‘Prisoner of conscience’: preview screening of British drama Complicit
By Nishat Ahmed
The moral dilemma of being compliant in the ill-treatment of terror suspects was tackled at the Frontline Club with a preview screening of the feature-length TV drama, Complicit, on Monday 11 February.
The audience watched a compelling account of the complexities faced by British intelligence services in their attempt to foil terror plots.
The drama, a production by Many Rivers Films, charted the investigations of a MI5 officer Edward, (David Oyelowo) who believed his suspect Waleed (Arsher Ali) was planning large scale terrorist attacks in the UK. He followed his suspect from the streets of London to farmlands in the Middle East and found himself battling the moral quandary of whether or not to use torture to extract a confession.
The screening was followed by an engaging debate between the audience and members of the panel which included director Niall MacCormick (The Long Road to Finchley), writer Guy Hibbert (Blood and Oil, Five Minutes of Heaven and Omagh), actor Arsher Ali (Four Lions) and producer Kevin Toolis (The Cult of the Suicide Bomber).
The discussion started with Hibbert’s deliberate choice of the genre of drama as oppose to documentary to tell the story. He explained:
“Drama has an advantage of getting to the emotional truth. . . . If you are doing a documentary you will come out saying that ‘Yes, torture is unequivocally wrong.’ It’s shocking and corrupting, but with drama you can go in more interesting areas . . .”
In answer to a question about whether people do have a choice in matters of torture MacCormick said:
“The film is not just about torture, its about how extraordinarily tempting it is if you are in that situation and also how, categorically, it doesn’t work.”
When questioned about the alleged involvement of the British government in torture, Toolis explained:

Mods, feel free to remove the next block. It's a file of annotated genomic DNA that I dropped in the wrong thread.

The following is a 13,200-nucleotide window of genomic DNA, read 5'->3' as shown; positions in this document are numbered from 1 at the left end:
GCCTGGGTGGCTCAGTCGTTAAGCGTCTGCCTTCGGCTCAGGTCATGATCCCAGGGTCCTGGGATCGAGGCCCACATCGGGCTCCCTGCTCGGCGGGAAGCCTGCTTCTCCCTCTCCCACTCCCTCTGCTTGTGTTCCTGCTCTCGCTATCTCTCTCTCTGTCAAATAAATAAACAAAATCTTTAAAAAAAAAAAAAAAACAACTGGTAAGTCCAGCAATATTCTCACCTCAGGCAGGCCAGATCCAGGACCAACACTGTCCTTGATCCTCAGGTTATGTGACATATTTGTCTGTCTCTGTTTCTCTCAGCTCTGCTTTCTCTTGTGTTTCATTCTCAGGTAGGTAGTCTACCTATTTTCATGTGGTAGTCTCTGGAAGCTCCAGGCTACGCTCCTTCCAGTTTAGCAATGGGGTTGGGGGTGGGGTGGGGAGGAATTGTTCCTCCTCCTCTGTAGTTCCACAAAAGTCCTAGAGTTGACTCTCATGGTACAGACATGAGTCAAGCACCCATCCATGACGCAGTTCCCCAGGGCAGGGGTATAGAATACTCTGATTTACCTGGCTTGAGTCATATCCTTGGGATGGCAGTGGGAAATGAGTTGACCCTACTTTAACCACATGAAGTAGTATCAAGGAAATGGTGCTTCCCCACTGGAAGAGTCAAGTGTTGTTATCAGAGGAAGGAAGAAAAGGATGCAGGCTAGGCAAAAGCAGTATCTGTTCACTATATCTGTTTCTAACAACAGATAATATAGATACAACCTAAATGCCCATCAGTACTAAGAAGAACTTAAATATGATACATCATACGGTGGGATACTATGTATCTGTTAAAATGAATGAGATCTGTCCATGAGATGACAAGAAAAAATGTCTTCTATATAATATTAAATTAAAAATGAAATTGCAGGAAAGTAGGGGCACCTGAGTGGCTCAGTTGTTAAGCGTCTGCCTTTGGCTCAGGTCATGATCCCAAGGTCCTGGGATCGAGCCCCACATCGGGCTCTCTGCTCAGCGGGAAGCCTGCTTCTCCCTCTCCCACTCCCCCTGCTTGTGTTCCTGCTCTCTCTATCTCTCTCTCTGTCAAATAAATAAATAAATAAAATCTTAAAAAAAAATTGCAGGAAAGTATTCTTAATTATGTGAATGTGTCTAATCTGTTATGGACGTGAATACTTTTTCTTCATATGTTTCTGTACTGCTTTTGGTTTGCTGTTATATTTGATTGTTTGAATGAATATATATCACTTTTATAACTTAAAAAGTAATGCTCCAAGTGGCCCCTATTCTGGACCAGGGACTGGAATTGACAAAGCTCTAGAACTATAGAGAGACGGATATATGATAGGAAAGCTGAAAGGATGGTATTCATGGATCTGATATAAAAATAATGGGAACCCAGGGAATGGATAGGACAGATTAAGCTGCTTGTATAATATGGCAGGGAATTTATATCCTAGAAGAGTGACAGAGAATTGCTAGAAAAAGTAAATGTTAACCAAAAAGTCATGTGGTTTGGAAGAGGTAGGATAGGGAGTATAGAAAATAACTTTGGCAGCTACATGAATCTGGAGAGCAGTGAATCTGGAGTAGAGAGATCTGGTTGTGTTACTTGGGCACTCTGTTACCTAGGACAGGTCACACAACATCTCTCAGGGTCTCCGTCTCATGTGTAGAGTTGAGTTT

“The important thing is to say that [the British government] does not systematically practiced torture. Britain is a democratic nation. The most awful thing about incidents like this is Britain stepping off the pedestal . . .”
Giving an account of a writer’s research Hibbert commented:
“We talked to MI5, MI6 . . . and they told me that life as an MI5 officer was very boring and I was quite interested in that because I was determined to write something that was different or what I perceived to be cliches of secret service life.”
Playing the character of the terror suspect, Ali said:
“I never felt I was playing a terrorist. It felt like I was playing someone who was vain, a bit arrogant, too cocky, holds extreme beliefs. . . . For me the whole thing was that he wan’t doing anything illegal.”
A member of the audience suggested:
“Defining terror was the ‘not knowing’ and that to me was the key to the whole film – that nobody knew their own direction. They were all trying to play the game to be somebody. . . . I found that incredibly moving . . . in a way you can’t go forward to take a stand, in a way you have to stand still.”